The Lone Ranger, seated atop his white horse Silver, whirled around, looked the camera in the eye, mask and all, and yelled "Hi-yo, Siilverrr!" That's when the audience went nuts -- applauding, whistling, screaming. And this was in the Kennedy Center's Eisenhower Theater, a room full of California and Washington notables -- many of whom are more used to pin strips than fringed leather vests and cowboy shirts. But there they were, sprouting up all over at the premier of "The Legend of the Lone Ranger."

There was Reagan friend and businessman William Wilson in an enormous black-brimmed suede hat and black suede suit. ("The hat is a Charro. It really means Mexican horseman.")

Sitting next to him was Attorney General William French Smith in suede jacket and string tie. Then there was Washingtonian Oatsie Charles in full Indian headdress, calmly puffing on a cigarette.

And not too far from them was the urban cowboy himself, Aaron Latham -- the man who wrote the story on which the movie "Urban Cowboy" was based -- taking it all in his scuffed-up cowboy boots.

Jack Wrather, co-producer of the movie and producer of last night's extravaganza at the Kennedy Center, was right. "We just thought that Washington didn't have too many western affairs," said Wrather in Stetson and string tie with turquoise clasp.

But then, Michael Horse, who plays Tonto in the movie, was right, too, when he smiled and looked around and summed it all up with, "Oh, I think this is pretty silly."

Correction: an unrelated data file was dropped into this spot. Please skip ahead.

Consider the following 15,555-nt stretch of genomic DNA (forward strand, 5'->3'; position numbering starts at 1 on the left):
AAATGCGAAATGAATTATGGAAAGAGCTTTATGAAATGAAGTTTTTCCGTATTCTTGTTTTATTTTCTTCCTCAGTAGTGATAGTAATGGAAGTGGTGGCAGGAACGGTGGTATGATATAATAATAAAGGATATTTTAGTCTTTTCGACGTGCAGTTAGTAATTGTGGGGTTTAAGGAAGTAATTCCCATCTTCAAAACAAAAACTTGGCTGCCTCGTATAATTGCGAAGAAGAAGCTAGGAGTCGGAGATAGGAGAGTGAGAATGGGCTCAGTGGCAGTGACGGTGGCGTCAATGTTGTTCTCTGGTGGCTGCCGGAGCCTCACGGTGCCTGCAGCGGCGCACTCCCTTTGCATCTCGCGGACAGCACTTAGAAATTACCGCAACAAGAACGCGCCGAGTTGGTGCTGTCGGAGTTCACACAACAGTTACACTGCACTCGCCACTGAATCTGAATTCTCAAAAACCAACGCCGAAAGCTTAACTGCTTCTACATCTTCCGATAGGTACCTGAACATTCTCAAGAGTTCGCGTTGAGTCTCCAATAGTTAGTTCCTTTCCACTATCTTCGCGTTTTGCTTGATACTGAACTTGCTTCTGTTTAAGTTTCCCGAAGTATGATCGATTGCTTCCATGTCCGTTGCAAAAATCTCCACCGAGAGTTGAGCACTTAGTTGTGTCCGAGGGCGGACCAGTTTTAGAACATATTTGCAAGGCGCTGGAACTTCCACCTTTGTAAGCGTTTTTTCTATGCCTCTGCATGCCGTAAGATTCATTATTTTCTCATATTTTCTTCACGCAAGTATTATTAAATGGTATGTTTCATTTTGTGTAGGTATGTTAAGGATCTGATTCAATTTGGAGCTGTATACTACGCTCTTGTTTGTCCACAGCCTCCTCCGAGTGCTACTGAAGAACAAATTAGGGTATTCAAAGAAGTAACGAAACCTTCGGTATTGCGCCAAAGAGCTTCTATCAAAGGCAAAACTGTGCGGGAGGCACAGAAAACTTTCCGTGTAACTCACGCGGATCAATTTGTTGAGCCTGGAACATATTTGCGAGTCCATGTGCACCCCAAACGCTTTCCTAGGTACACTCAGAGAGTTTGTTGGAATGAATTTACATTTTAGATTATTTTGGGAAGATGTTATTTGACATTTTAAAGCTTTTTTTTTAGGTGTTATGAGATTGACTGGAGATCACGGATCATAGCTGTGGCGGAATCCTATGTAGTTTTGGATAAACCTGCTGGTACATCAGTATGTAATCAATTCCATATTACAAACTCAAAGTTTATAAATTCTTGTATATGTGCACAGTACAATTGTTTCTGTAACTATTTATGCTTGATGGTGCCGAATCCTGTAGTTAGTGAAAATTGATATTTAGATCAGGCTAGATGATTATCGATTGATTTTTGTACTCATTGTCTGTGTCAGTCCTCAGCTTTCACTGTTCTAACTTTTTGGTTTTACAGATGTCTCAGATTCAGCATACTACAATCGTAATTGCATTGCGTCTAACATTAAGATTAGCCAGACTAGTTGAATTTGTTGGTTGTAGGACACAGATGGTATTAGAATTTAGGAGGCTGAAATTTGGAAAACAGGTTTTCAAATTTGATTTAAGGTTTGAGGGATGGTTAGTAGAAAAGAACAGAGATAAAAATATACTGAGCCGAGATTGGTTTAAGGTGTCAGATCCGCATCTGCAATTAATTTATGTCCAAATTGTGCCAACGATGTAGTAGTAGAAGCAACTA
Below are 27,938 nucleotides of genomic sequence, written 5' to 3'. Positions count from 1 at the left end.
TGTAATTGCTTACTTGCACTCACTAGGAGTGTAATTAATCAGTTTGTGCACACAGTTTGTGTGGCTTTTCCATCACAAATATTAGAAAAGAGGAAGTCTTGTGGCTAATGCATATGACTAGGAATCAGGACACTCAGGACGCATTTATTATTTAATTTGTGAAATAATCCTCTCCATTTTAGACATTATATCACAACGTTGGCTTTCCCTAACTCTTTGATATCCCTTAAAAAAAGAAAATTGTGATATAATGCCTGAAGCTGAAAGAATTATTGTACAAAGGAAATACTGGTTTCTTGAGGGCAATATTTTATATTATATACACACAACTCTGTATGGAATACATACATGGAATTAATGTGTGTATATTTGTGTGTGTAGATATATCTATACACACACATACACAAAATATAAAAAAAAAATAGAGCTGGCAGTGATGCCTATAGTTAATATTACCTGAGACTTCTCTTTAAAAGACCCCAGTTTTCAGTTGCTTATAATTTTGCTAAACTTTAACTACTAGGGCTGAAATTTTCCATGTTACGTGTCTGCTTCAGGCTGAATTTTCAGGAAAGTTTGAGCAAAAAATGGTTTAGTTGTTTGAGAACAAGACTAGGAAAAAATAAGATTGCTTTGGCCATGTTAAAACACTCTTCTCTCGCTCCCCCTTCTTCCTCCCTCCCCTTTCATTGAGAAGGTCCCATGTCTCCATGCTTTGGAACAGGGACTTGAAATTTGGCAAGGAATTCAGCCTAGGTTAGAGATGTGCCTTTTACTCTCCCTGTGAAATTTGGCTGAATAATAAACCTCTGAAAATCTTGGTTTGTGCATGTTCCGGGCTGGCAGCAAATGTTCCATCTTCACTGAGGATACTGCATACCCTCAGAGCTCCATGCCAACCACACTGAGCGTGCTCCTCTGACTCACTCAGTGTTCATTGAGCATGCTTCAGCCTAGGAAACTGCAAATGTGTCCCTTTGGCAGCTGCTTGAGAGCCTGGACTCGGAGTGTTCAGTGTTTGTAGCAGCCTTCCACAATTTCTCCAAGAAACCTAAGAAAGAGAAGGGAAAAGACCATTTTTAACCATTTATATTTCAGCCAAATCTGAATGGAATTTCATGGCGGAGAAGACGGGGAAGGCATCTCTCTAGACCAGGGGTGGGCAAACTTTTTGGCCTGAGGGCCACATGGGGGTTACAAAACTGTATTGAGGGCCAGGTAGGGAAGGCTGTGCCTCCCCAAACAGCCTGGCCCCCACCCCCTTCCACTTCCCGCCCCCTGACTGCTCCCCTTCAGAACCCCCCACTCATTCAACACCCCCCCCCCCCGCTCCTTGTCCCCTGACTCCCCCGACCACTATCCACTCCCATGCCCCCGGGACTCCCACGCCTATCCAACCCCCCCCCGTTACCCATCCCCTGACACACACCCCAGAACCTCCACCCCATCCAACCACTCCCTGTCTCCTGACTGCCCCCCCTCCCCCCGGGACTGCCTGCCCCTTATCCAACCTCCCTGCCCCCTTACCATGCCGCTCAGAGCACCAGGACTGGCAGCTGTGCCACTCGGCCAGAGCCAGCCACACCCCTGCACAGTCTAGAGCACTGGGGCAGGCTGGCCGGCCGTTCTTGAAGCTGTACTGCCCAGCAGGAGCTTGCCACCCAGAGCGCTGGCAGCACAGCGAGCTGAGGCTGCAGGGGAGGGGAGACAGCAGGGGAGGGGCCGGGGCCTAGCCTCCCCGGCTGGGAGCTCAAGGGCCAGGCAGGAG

No matter, Washington loved it. Republicans -- of the Nofziger, Schweiker, Smith ilk -- showed up along with Wrather's California friends -- of the Alfred and Betsy Bloomingdale, Bob Six and wife Audrey Meadows, William Wilson ilk. President Reagan sent a tape-recorded message saying he was sorry he couldn't be there for the celebration of the West.

There were even a few Democrats for seasoning. Like Jody Powell, former Carter press secretary, in new western shirt. (But not new jeans, he stressed.) "Now that blue jeans are chic . . ." he said grinning. "We wore 'em all those years and felt bad about it. Now we find out they're as in as tassle loafers."

A lot of brand new jeans and cow boy boots and Stetsons last night. Some on backwards, probably. But definitely on, during the barbeque after the movie in the Atrium of the Kennedy Center. There was much hovering around the buffet tables laden with barbecued beef, pinto beans, Wick Fowler's Two-Alarm Chili and brownies.

The L.R. himself, Klinton Spilsbury, was there -- without mask or hat, but with his mother and father and five brothers and sisters.

"You've got a winner," said Justin Dart, California businessman and Reagan friend, pumping Wrather's hand.

Willow Evans, Michael Horse's girlfriend, not unexpectedly loved his portrayal of Tonto. "You get to adore him for an hour and a half," said Evans, who was wearing a low-cut blue velvet halter dress -- and turquoise, of course. "When I first saw him I thought 'Oh my god, that's my boyfriend? Hmmm . . .'"

Some went western all the way -- like Californians Dick and Joan Stevens (he is president of Wrather Hotels) who were each wearing $6,000 worth of doeskin leather, beads, rabbit fur and so many bells you knew when they were walking by.

But you didn't need to go very western at all -- just chic. Like Betsy Bloomingdale in flounced black silk and lots of gold bead jewelry. "This is as western as I get," she said.